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Old nation's new Transfiguration

Updated: 2013-07-01 08:04
By Mariella Radaelli ( China Daily)

 Old nation's new Transfiguration

Out of Nothing - Public Foe, oil on canvas by Miao Xiaochun.

"Transfiguration is the essence of contemporary Chinese art," says Wang Chunchen, curator of the Chinese Pavilion at this year's Venice Biennale.

"For art, transfiguration means innovation, pioneering and creativity, which in itself is in the midst of development and change," says Wang, an authority on contemporary Chinese art.

Wang chose "transfiguration" for the curatorial theme of the Chinese pavilion, where seven influential Chinese artists' works are featured, commissioned by China Arts and Entertainment Group.

The artists in the exhibit, which runs until Nov 24, are all established creators from the dynamic Beijing art scene, including He Yunchang, Hu Yaolin, Miao Xiaochun, Shu Yong, Tong Hongsheng, Wang Qingsong and Zhang Xiaotao.

"Transfiguration emphasizes things that are changing; it is the portrayal of China's social development during the last 30 years of reform and opening up," says Wang.

The 48-year-old is the head of the Department of Curatorial Research of CAFA Art Museum at the China Central Academy of Fine Arts in Beijing and an adjunct curator of the Broad Art Museum of Michigan State University - the first and only US museum curator based in the Chinese mainland.

Chinese artists have changed because China has changed, he says.

"They are becoming more active and are taking the initiative. In this sense, transfiguration becomes a concept and, what's more, an action," he says.

"Transfiguration is a process that directs us to the future. It is a pattern that directs us to multiple possibilities. Due to transfiguration, art gained in richness with its multiple layers of significance."

China itself is a country in transfiguration, says Wang.

What is the essence of Chinese identity?

"The question of identity is complex, but we need to grasp our full and complete Chinese blood in order to preserve and not to destroy," Wang believes.

"We are blessed with a huge culture. Besides Confucianism, Taoism and Buddhism, we have many other essential, fundamental things. We need to slow down, to protect the environment. Perhaps I am an idealist like some of the artists."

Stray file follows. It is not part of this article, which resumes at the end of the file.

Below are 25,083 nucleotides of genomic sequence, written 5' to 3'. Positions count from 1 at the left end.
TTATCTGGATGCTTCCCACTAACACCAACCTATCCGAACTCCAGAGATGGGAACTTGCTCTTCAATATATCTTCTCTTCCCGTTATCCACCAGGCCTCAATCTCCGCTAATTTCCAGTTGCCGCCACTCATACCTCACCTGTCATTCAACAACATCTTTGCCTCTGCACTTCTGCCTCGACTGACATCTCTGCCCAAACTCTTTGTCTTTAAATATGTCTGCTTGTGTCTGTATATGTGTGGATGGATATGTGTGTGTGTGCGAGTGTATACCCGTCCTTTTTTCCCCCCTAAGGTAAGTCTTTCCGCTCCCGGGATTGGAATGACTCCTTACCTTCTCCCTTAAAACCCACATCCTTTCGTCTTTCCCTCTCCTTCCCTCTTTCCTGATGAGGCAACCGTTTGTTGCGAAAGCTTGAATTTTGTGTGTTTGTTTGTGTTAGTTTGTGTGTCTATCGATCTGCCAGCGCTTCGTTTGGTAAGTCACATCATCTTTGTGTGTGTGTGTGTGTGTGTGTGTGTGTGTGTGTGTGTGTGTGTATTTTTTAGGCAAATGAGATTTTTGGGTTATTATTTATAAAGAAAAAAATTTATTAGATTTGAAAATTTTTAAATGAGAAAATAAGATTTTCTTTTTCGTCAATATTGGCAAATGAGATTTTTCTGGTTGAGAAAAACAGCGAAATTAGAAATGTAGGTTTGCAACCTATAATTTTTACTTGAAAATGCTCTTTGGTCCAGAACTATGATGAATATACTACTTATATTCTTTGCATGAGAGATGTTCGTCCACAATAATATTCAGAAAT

In the pavilion, Hu Yaolin presents Thing-in-itself, which symbolically and formally evokes the dome of the Pantheon in Rome.

The message is clear, the curator says: "Hu Yaolin's art aims to preserve, restore and rebuild many old Chinese-style houses that are disappearing."

Chinese artists want to be special, Wang says. "They fancy to express their own uniqueness."

Some do this by exploring the creative possibilities that new communication technologies offer.

This is the case with Miao Xiaochun, a leading figure in today's digital art scene. His five digital works on display in Venice are inspired by the Italian masters, including Michelangelo, Titian and Caravaggio.

He remains faithful to the original compositions but not the content. His complex works are rendered through the use of vector lines and computer algorithms, expressing ecological concerns about what we eat and about the robotization of the human race.

Zhang Xiaotao, a trans-media artist, presents his virtual animations as an allegory of social vicissitudes and the future as new potential, while He Yunchang's work The Water of Venice stresses communication as a continuum of his social performance.

Shu Yong's site-specific work Guge Bricks comprises collections of phrases and words mechanically translated, displaying the multiple readings and connotations of the translations as a phenomena of globalization.

Wang says that current Chinese artistic themes travel in many directions: "They crisscross and interlink and carry this generation of Chinese peoples' understanding of the world."

Contemporary Chinese art eludes definition due to its vast diversity and even traditional art forms can take on new contemporary meaning, Wang says.

"Let's take the case of ink painting," he says. "Today you can renew the medium, artistically, psychologically and even politically."

German publisher Springer is launching a series of books on contemporary Chinese ink art, and Wang has been invited to be the curator.

In October, Wang will curate Re-China, his first exhibition at the Broad Art Museum of Michigan State University, where he will organize a five-year plan for Chinese art.

For China Daily

(China Daily 07/01/2013 page22)

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